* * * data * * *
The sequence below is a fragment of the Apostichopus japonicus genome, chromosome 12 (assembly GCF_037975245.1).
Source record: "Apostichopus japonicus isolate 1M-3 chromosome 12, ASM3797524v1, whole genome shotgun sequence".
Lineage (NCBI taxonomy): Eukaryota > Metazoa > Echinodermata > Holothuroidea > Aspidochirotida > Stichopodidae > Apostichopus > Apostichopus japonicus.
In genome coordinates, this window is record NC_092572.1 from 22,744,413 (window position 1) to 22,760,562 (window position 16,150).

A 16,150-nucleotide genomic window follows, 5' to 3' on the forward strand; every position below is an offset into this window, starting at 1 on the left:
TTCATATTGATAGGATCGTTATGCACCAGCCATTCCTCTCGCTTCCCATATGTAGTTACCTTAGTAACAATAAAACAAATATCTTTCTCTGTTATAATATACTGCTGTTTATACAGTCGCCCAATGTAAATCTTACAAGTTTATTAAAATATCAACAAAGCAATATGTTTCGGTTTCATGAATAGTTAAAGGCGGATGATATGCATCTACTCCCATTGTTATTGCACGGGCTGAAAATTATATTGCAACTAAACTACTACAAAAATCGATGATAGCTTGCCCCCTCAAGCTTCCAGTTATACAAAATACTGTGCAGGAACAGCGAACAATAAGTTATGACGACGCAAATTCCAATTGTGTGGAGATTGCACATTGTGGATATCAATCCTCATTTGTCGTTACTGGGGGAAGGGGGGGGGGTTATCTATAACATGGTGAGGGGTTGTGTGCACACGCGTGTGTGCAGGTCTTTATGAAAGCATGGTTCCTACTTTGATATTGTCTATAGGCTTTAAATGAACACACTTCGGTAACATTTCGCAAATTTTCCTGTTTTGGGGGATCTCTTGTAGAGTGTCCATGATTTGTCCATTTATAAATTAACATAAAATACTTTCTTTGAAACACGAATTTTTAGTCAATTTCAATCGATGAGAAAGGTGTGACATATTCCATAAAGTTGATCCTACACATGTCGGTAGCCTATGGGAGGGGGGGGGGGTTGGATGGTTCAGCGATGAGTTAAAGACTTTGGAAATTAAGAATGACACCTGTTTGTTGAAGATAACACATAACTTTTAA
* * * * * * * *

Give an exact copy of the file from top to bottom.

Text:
The sequence below is a fragment of the Apostichopus japonicus genome, chromosome 12 (assembly GCF_037975245.1).
Source record: "Apostichopus japonicus isolate 1M-3 chromosome 12, ASM3797524v1, whole genome shotgun sequence".
Lineage (NCBI taxonomy): Eukaryota > Metazoa > Echinodermata > Holothuroidea > Aspidochirotida > Stichopodidae > Apostichopus > Apostichopus japonicus.
In genome coordinates, this window is record NC_092572.1 from 22,744,413 (window position 1) to 22,760,562 (window position 16,150).

A 16,150-nucleotide genomic window follows, 5' to 3' on the forward strand; every position below is an offset into this window, starting at 1 on the left:
TTCATATTGATAGGATCGTTATGCACCAGCCATTCCTCTCGCTTCCCATATGTAGTTACCTTAGTAACAATAAAACAAATATCTTTCTCTGTTATAATATACTGCTGTTTATACAGTCGCCCAATGTAAATCTTACAAGTTTATTAAAATATCAACAAAGCAATATGTTTCGGTTTCATGAATAGTTAAAGGCGGATGATATGCATCTACTCCCATTGTTATTGCACGGGCTGAAAATTATATTGCAACTAAACTACTACAAAAATCGATGATAGCTTGCCCCCTCAAGCTTCCAGTTATACAAAATACTGTGCAGGAACAGCGAACAATAAGTTATGACGACGCAAATTCCAATTGTGTGGAGATTGCACATTGTGGATATCAATCCTCATTTGTCGTTACTGGGGGAAGGGGGGGGGGTTATCTATAACATGGTGAGGGGTTGTGTGCACACGCGTGTGTGCAGGTCTTTATGAAAGCATGGTTCCTACTTTGATATTGTCTATAGGCTTTAAATGAACACACTTCGGTAACATTTCGCAAATTTTCCTGTTTTGGGGGATCTCTTGTAGAGTGTCCATGATTTGTCCATTTATAAATTAACATAAAATACTTTCTTTGAAACACGAATTTTTAGTCAATTTCAATCGATGAGAAAGGTGTGACATATTCCATAAAGTTGATCCTACACATGTCGGTAGCCTATGGGAGGGGGGGGGGGTTGGATGGTTCAGCGATGAGTTAAAGACTTTGGAAATTAAGAATGACACCTGTTTGTTGAAGATAACACATAACTTTTAA